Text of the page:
KABUL (Reuters) - Afghan government forces have launched attacks in a bid to clear rival militants who have been battling each other for territory in fighting that has forced thousands of villagers from their homes, officials said on Tuesday.
Taliban and Islamic State militants have been fighting for more than a week in the eastern border province of Nangarhar, since Islamic State fighters seized six villages in an area where the mineral talc is mined.
There has been no comment or information about casualties from either of the two militant groups but the clashes are some of the heaviest between the rival Islamist factions over the past year.
Late on Monday, Afghan government forces launched attacks, including air strikes, to push the militants out of the area, officials said.
The main government intelligence agency, the National Directorate of Security, said in a statement 22 Islamic State fighters were killed and two of their weapons caches were destroyed.
The provincial governor’s spokesman, Ataullah Khogyani, said while the Monday night attacks were aimed “eliminating” Islamic State in the area, the government wanted to clear out the Taliban too.
“The government is fighting both militant groups,” Khogyani said.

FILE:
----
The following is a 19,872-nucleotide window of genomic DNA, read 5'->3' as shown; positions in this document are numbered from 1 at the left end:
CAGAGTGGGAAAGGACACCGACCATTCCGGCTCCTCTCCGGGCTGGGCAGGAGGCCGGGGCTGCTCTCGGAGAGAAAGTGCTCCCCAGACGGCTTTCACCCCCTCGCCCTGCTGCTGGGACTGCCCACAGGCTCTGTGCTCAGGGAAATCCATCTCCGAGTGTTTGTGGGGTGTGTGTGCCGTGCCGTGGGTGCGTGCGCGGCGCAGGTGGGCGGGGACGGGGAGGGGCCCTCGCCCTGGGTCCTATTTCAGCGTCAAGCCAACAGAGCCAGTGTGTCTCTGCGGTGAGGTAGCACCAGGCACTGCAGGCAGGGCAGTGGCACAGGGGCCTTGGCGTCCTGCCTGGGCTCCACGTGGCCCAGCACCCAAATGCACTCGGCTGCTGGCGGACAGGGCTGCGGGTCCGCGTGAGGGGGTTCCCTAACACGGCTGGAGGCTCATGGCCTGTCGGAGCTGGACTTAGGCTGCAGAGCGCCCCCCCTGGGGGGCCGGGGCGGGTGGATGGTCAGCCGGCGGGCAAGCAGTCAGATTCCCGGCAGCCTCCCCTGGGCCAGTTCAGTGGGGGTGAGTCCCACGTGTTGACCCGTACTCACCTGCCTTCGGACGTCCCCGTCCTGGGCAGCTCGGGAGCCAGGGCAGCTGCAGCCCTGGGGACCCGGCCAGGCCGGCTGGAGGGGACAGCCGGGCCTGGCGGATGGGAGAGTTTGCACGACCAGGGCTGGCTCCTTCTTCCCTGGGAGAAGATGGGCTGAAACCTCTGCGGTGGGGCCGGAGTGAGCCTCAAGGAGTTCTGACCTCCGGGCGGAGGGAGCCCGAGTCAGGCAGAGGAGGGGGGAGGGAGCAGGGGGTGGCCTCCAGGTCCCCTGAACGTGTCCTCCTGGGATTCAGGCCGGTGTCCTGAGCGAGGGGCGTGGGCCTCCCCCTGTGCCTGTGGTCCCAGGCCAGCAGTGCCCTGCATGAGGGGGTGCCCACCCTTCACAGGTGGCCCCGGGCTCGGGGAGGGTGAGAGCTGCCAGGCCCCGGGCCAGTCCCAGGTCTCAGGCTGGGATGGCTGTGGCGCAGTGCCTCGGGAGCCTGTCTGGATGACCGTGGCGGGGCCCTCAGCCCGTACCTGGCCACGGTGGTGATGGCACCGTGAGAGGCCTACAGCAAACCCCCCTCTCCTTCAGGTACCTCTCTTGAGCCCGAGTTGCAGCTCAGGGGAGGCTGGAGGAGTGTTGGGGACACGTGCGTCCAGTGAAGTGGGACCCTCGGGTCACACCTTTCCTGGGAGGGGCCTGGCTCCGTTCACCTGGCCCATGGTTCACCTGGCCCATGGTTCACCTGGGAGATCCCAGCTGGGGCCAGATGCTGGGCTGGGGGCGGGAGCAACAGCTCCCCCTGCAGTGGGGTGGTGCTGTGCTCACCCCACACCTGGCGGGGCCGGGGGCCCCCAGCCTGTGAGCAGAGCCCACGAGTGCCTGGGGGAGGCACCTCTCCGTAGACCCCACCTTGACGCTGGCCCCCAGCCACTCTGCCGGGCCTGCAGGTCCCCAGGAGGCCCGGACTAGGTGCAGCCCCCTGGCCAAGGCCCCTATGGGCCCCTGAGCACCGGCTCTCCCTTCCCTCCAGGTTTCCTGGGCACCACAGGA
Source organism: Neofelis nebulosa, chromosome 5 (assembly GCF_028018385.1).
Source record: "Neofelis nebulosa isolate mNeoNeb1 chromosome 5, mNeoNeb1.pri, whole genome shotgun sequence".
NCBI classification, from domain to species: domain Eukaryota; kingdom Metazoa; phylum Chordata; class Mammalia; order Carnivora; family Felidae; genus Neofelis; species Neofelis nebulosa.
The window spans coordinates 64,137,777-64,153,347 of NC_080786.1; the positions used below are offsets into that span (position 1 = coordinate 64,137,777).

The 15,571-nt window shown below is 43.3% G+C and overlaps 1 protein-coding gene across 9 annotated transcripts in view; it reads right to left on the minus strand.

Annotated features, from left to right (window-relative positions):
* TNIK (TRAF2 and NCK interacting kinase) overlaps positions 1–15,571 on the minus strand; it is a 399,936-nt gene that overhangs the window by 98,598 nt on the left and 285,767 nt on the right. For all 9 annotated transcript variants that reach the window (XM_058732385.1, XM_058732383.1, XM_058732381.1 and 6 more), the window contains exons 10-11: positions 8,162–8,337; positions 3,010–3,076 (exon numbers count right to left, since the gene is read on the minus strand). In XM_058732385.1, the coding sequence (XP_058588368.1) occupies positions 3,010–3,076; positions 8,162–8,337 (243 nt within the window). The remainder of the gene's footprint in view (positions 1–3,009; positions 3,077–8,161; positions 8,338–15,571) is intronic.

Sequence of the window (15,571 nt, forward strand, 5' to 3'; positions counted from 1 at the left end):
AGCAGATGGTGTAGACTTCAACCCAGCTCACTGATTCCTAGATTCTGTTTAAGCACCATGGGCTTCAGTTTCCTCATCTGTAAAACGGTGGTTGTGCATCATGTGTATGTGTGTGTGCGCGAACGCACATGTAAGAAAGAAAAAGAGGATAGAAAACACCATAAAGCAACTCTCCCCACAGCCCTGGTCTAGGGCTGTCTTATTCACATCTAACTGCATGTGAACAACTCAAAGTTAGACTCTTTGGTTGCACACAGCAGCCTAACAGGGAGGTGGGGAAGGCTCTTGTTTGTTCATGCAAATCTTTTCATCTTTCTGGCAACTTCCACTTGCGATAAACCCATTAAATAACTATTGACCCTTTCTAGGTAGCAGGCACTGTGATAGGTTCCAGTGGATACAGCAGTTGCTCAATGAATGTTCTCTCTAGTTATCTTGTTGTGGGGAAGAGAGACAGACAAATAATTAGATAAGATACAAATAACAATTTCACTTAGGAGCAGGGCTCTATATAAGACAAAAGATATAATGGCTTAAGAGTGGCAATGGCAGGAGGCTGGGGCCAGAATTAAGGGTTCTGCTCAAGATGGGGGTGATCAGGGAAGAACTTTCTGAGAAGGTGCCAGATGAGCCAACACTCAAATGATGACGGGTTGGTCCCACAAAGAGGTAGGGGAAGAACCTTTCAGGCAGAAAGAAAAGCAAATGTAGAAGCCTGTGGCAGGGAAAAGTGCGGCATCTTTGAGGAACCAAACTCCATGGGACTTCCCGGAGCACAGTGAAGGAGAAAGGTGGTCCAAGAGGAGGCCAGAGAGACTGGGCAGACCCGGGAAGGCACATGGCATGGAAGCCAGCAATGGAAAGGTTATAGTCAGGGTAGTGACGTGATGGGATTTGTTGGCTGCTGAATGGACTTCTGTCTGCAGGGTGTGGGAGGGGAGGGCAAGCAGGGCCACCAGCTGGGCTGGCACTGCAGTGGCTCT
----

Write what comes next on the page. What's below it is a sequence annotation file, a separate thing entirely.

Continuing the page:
Sohrab Qaderi, a provincial council member in Nangarhar, said more than 9,000 families had been displaced by the clashes between the militant groups.
Qaderi also said the government strikes did not appear to have ended the fighting between them and some villagers’ homes had been damaged in the air strikes.
Nangarhar province has large deposits of talc as well as other minerals such as chromite and marble, and sits on major smuggling routes into Pakistan.
Illegal mining of talc, used in products ranging from paint to baby powder, is a major source of revenue for insurgents in Nangarhar, where Islamic State has its stronghold.
Islamic State fighters first appeared in eastern Afghanistan in around 2014 and have battled the Taliban as well as government and foreign forces. The U.S. military estimates there are about 2,000 Islamic State fighters in Afghanistan.
Writing by Rupam Jain; Editing by Robert Birsel